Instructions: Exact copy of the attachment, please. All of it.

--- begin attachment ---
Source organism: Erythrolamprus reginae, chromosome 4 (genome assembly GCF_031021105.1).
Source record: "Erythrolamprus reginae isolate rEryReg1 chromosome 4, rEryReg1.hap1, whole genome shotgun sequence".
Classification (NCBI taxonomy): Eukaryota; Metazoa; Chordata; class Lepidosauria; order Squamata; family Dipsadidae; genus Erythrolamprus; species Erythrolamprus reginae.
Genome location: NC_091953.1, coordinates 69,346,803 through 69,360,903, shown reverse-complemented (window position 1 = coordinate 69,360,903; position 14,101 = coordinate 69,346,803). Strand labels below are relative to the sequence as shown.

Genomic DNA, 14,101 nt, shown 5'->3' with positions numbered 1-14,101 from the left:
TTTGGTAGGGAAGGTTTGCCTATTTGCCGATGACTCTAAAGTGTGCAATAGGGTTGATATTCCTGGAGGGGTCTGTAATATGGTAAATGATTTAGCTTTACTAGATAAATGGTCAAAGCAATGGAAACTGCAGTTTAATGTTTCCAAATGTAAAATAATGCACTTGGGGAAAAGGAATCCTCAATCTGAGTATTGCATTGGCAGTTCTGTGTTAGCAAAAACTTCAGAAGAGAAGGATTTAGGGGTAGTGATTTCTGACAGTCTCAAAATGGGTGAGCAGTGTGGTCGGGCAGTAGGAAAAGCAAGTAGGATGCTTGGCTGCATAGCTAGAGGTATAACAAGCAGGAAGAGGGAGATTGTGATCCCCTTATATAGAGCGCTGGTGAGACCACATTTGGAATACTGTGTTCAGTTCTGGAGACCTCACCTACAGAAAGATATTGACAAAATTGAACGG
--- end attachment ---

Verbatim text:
Source organism: Erythrolamprus reginae, chromosome 4 (genome assembly GCF_031021105.1).
Source record: "Erythrolamprus reginae isolate rEryReg1 chromosome 4, rEryReg1.hap1, whole genome shotgun sequence".
Classification (NCBI taxonomy): Eukaryota; Metazoa; Chordata; class Lepidosauria; order Squamata; family Dipsadidae; genus Erythrolamprus; species Erythrolamprus reginae.
Genome location: NC_091953.1, coordinates 69,346,803 through 69,360,903, shown reverse-complemented (window position 1 = coordinate 69,360,903; position 14,101 = coordinate 69,346,803). Strand labels below are relative to the sequence as shown.

Genomic DNA, 14,101 nt, shown 5'->3' with positions numbered 1-14,101 from the left:
TTTGGTAGGGAAGGTTTGCCTATTTGCCGATGACTCTAAAGTGTGCAATAGGGTTGATATTCCTGGAGGGGTCTGTAATATGGTAAATGATTTAGCTTTACTAGATAAATGGTCAAAGCAATGGAAACTGCAGTTTAATGTTTCCAAATGTAAAATAATGCACTTGGGGAAAAGGAATCCTCAATCTGAGTATTGCATTGGCAGTTCTGTGTTAGCAAAAACTTCAGAAGAGAAGGATTTAGGGGTAGTGATTTCTGACAGTCTCAAAATGGGTGAGCAGTGTGGTCGGGCAGTAGGAAAAGCAAGTAGGATGCTTGGCTGCATAGCTAGAGGTATAACAAGCAGGAAGAGGGAGATTGTGATCCCCTTATATAGAGCGCTGGTGAGACCACATTTGGAATACTGTGTTCAGTTCTGGAGACCTCACCTACAGAAAGATATTGACAAAATTGAACGG